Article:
Mortgage burning may have been a prevalent practice during the 20th century, but there’s a lot more to consider when it comes to contemporary mortgage planning. Approximately 14% of home buyers in 2016 financed their entire home purchase with a mortgage, which they may be paying for a long time to come. But if you’re in a financial place where you feel secure, you may even consider paying off your mortgage early. But is paying off your mortgage early really the best call? We’ve compiled a short list of pros and cons for you to consider.
When You Should Pay Off Early
Sheryl Garrett, founder of the Garrett Planning Network, says that, aside from the obvious financial benefits of living without mortgage planning, getting it over with can help make homeowners happier.
“You would never believe how fabulous and freeing it feels to pay off a mortgage,” Garrett says. “The psychological benefits are enormous.”
But that’s not to downplay the financial benefits of paying off a mortgage. Whether you’re nearing retirement or you simply want to plan for the future, here are a few pros of getting that mortgage out of the way:
- Leaving More to Your Family
When you own your home outright, you’re able to leave it to your surviving family members. Otherwise, they may be forced to sell the house.
- Protecting Yourself From Bankruptcy
Your home is usually exempt from judgment if you’re sued, but owning it outright can actually give you some protection from bankruptcy, as well.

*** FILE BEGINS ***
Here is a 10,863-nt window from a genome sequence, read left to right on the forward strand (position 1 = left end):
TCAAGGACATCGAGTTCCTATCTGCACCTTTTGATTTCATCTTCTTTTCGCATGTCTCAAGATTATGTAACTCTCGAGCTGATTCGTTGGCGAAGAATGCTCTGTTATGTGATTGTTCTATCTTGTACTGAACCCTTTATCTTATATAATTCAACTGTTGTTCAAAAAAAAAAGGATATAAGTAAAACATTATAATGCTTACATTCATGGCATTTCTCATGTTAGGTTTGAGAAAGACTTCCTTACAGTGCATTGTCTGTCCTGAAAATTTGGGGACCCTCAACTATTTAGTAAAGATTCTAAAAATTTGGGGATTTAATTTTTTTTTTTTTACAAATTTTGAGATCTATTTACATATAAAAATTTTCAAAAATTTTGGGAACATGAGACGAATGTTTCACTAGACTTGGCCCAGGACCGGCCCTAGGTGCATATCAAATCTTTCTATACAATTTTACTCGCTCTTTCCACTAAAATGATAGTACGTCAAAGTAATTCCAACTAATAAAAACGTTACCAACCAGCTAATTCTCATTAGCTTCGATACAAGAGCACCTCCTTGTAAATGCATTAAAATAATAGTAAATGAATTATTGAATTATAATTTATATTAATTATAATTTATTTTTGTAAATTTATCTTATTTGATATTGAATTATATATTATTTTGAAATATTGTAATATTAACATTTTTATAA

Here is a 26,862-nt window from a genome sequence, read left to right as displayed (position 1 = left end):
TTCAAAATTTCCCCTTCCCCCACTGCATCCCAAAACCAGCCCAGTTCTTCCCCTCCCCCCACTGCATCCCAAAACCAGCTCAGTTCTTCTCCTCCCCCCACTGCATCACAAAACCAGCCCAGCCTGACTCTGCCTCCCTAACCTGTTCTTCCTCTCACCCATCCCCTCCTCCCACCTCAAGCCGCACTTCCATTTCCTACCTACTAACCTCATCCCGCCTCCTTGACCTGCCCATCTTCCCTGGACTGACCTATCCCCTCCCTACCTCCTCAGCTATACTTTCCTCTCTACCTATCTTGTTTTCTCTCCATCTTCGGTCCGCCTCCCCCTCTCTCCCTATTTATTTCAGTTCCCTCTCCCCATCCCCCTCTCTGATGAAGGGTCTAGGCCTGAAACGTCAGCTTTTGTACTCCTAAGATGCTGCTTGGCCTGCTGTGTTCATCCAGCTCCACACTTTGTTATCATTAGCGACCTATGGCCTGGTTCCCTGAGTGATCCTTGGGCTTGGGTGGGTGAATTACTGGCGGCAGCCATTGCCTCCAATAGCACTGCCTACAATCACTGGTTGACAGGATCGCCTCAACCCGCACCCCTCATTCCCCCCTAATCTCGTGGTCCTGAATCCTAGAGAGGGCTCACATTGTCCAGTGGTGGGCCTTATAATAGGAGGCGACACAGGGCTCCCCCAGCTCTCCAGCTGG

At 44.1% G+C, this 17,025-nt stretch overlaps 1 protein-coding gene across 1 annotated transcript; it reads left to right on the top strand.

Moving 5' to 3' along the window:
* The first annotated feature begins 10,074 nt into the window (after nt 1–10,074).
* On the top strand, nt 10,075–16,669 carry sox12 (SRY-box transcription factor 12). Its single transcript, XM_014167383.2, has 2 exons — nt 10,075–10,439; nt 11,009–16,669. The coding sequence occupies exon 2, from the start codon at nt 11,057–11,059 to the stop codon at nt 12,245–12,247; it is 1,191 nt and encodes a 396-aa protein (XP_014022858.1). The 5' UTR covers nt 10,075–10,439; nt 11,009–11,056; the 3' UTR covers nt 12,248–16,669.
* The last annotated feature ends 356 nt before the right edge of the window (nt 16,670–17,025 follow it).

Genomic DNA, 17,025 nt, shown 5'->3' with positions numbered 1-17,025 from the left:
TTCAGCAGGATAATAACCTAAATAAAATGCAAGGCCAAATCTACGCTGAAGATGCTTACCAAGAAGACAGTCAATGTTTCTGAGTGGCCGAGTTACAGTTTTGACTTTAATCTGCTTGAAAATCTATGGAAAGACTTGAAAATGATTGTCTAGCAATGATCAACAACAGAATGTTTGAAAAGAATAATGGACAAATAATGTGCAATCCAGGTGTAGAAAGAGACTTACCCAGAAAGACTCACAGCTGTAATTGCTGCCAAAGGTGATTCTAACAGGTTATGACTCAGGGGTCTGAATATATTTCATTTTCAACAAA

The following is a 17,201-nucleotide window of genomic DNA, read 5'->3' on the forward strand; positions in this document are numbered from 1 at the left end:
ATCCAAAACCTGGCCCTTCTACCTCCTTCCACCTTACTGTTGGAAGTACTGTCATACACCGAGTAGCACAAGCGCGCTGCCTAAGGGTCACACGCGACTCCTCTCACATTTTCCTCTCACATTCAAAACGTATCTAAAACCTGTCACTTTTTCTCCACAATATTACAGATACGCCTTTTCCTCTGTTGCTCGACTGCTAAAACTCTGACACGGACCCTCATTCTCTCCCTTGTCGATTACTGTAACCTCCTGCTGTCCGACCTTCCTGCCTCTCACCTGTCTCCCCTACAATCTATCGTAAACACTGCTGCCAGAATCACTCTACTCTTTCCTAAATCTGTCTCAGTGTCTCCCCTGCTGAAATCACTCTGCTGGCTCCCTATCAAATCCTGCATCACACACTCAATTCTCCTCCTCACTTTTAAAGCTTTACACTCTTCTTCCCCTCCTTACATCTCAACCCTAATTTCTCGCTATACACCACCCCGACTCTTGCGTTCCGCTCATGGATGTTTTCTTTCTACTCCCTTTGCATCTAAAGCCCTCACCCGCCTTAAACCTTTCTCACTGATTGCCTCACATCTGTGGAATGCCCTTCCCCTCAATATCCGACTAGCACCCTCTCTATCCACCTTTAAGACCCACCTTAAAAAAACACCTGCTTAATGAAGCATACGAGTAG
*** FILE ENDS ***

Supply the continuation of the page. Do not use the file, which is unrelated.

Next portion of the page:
- Solidifying Your Assets
Keeping a mortgage and investing in a high rate is a risk. What many homeowners fail to see is that mortgage interest is concrete, while other investments may not be.
When You Shouldn’t Pay Off Early
The biggest issue for many people who consider paying off their mortgages early is tax-related. Paying off your mortgage early often comes with delving into your nest egg. Garrett offers perspective on this, as well.
“The longer people can defer touching their untaxed nest egg, the better off they are,” Garrett says.
Other reasons to keep your mortgage payments include:
- Keeping Your 401(k)
Retirement will supply you with a mixture of Social Security benefits and savings for income, but paying off your mortgage could require dipping into your hard-earned savings. It may even force you to stop contributing to your 401(k) altogether.
- Increasing Leverage
Borrowing over long periods of time at a low interest rate is definitely favorable. In fact, it may leave you with more wealth at the end of the day.
How Can Platinum Lending Services Help?
Whether you’re a first time home buyer or you’re already working with a conventional mortgage, the Platinum team can help you. Mortgage planning is a tricky business, and consulting one of our skilled team members can help you make the right decision for your home and your future.